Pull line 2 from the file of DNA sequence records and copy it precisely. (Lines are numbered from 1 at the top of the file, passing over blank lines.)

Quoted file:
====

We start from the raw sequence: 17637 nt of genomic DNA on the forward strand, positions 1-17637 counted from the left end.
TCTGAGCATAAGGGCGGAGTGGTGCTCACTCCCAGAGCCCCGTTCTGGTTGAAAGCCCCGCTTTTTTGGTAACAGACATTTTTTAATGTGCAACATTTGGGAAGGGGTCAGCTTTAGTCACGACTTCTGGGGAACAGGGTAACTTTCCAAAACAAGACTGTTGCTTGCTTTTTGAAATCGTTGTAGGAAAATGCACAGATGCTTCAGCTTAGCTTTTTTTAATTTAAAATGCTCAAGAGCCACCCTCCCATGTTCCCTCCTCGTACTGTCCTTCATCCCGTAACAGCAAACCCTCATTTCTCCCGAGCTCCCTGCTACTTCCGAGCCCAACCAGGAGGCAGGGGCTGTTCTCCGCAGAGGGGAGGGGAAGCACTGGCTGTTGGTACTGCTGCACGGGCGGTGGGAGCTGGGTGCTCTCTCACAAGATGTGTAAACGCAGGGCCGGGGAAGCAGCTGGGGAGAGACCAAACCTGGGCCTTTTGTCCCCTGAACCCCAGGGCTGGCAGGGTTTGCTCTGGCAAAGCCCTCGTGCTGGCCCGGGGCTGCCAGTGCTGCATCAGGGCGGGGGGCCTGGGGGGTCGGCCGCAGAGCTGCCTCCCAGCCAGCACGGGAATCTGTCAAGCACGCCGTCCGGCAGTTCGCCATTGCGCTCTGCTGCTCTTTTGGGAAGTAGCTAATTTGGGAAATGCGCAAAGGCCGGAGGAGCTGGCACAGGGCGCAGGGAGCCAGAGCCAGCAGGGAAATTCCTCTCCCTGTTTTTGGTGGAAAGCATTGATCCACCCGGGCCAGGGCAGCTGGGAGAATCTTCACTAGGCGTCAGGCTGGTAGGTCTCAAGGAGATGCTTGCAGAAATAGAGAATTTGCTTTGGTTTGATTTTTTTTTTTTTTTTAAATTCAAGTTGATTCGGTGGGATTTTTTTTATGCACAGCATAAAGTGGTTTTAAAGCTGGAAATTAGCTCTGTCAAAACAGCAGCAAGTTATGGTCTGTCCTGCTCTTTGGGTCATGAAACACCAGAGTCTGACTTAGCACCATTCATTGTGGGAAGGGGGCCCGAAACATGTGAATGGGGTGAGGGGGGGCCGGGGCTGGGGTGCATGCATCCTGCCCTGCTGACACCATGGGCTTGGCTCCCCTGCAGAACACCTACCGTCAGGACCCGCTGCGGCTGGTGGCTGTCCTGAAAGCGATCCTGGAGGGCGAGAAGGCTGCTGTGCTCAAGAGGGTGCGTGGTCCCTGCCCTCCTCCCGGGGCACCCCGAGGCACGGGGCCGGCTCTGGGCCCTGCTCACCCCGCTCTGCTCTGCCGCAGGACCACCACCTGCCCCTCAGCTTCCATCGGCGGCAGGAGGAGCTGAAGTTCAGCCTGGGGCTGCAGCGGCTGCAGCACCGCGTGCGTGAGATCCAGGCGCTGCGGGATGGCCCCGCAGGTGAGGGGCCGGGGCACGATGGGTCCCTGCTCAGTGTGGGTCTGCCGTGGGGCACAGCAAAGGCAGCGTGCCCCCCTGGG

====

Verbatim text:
TCTGAGCATAAGGGCGGAGTGGTGCTCACTCCCAGAGCCCCGTTCTGGTTGAAAGCCCCGCTTTTTTGGTAACAGACATTTTTTAATGTGCAACATTTGGGAAGGGGTCAGCTTTAGTCACGACTTCTGGGGAACAGGGTAACTTTCCAAAACAAGACTGTTGCTTGCTTTTTGAAATCGTTGTAGGAAAATGCACAGATGCTTCAGCTTAGCTTTTTTTAATTTAAAATGCTCAAGAGCCACCCTCCCATGTTCCCTCCTCGTACTGTCCTTCATCCCGTAACAGCAAACCCTCATTTCTCCCGAGCTCCCTGCTACTTCCGAGCCCAACCAGGAGGCAGGGGCTGTTCTCCGCAGAGGGGAGGGGAAGCACTGGCTGTTGGTACTGCTGCACGGGCGGTGGGAGCTGGGTGCTCTCTCACAAGATGTGTAAACGCAGGGCCGGGGAAGCAGCTGGGGAGAGACCAAACCTGGGCCTTTTGTCCCCTGAACCCCAGGGCTGGCAGGGTTTGCTCTGGCAAAGCCCTCGTGCTGGCCCGGGGCTGCCAGTGCTGCATCAGGGCGGGGGGCCTGGGGGGTCGGCCGCAGAGCTGCCTCCCAGCCAGCACGGGAATCTGTCAAGCACGCCGTCCGGCAGTTCGCCATTGCGCTCTGCTGCTCTTTTGGGAAGTAGCTAATTTGGGAAATGCGCAAAGGCCGGAGGAGCTGGCACAGGGCGCAGGGAGCCAGAGCCAGCAGGGAAATTCCTCTCCCTGTTTTTGGTGGAAAGCATTGATCCACCCGGGCCAGGGCAGCTGGGAGAATCTTCACTAGGCGTCAGGCTGGTAGGTCTCAAGGAGATGCTTGCAGAAATAGAGAATTTGCTTTGGTTTGATTTTTTTTTTTTTTTTAAATTCAAGTTGATTCGGTGGGATTTTTTTTATGCACAGCATAAAGTGGTTTTAAAGCTGGAAATTAGCTCTGTCAAAACAGCAGCAAGTTATGGTCTGTCCTGCTCTTTGGGTCATGAAACACCAGAGTCTGACTTAGCACCATTCATTGTGGGAAGGGGGCCCGAAACATGTGAATGGGGTGAGGGGGGGCCGGGGCTGGGGTGCATGCATCCTGCCCTGCTGACACCATGGGCTTGGCTCCCCTGCAGAACACCTACCGTCAGGACCCGCTGCGGCTGGTGGCTGTCCTGAAAGCGATCCTGGAGGGCGAGAAGGCTGCTGTGCTCAAGAGGGTGCGTGGTCCCTGCCCTCCTCCCGGGGCACCCCGAGGCACGGGGCCGGCTCTGGGCCCTGCTCACCCCGCTCTGCTCTGCCGCAGGACCACCACCTGCCCCTCAGCTTCCATCGGCGGCAGGAGGAGCTGAAGTTCAGCCTGGGGCTGCAGCGGCTGCAGCACCGCGTGCGTGAGATCCAGGCGCTGCGGGATGGCCCCGCAGGTGAGGGGCCGGGGCACGATGGGTCCCTGCTCAGTGTGGGTCTGCCGTGGGGCACAGCAAAGGCAGCGTGCCCCCCTGGG